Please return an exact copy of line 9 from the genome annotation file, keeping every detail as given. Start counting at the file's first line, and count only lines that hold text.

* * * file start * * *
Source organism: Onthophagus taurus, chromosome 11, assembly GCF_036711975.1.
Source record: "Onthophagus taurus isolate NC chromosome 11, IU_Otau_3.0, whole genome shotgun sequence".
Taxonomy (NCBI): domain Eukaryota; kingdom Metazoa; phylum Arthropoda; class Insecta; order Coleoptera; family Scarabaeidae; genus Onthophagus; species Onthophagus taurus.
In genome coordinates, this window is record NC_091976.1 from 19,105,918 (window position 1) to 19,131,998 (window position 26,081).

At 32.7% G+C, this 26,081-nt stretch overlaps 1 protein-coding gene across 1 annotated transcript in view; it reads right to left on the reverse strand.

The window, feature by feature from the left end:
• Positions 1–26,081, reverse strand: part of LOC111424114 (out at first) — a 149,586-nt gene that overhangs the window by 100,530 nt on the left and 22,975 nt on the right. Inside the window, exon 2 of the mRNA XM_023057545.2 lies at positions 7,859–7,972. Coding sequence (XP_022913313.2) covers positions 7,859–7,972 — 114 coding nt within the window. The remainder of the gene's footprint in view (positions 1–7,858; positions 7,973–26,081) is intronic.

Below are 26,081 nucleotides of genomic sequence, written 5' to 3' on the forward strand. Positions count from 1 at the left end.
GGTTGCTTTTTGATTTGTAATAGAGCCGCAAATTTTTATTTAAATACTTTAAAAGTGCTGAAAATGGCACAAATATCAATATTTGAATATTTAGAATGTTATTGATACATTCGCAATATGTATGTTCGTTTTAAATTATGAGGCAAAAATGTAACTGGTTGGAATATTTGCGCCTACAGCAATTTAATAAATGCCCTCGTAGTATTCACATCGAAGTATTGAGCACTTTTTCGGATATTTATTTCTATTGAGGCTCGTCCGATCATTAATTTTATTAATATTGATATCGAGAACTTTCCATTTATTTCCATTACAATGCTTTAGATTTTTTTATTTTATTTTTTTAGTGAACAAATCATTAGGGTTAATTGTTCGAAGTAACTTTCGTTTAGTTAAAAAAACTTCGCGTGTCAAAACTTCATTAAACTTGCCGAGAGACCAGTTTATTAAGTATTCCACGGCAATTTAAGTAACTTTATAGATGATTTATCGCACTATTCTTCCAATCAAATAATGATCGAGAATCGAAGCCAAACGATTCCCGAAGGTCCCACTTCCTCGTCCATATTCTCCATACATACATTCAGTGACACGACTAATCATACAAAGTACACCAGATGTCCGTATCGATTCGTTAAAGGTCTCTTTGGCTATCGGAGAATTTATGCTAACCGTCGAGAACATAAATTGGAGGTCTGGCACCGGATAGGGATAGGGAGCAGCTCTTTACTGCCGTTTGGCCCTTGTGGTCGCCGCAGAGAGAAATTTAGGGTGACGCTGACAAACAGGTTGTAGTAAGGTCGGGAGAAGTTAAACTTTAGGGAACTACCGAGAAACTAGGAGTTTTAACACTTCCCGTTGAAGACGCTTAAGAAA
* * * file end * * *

GGTTGCTTTTTGATTTGTAATAGAGCCGCAAATTTTTATTTAAATACTTTAAAAGTGCTGAAAATGGCACAAATATCAATATTTGAATATTTAGAATGTTATTGATACATTCGCAATATGTATGTTCGTTTTAAATTATGAGGCAAAAATGTAACTGGTTGGAATATTTGCGCCTACAGCAATTTAATAAATGCCCTCGTAGTATTCACATCGAAGTATTGAGCACTTTTTCGGATATTTATTTCTATTGAGGCTCGTCCGATCATTAATTTTATTAATATTGATATCGAGAACTTTCCATTTATTTCCATTACAATGCTTTAGATTTTTTTATTTTATTTTTTTAGTGAACAAATCATTAGGGTTAATTGTTCGAAGTAACTTTCGTTTAGTTAAAAAAACTTCGCGTGTCAAAACTTCATTAAACTTGCCGAGAGACCAGTTTATTAAGTATTCCACGGCAATTTAAGTAACTTTATAGATGATTTATCGCACTATTCTTCCAATCAAATAATGATCGAGAATCGAAGCCAAACGATTCCCGAAGGTCCCACTTCCTCGTCCATATTCTCCATACATACATTCAGTGACACGACTAATCATACAAAGTACACCAGATGTCCGTATCGATTCGTTAAAGGTCTCTTTGGCTATCGGAGAATTTATGCTAACCGTCGAGAACATAAATTGGAGGTCTGGCACCGGATAGGGATAGGGAGCAGCTCTTTACTGCCGTTTGGCCCTTGTGGTCGCCGCAGAGAGAAATTTAGGGTGACGCTGACAAACAGGTTGTAGTAAGGTCGGGAGAAGTTAAACTTTAGGGAACTACCGAGAAACTAGGAGTTTTAACACTTCCCGTTGAAGACGCTTAAGAAA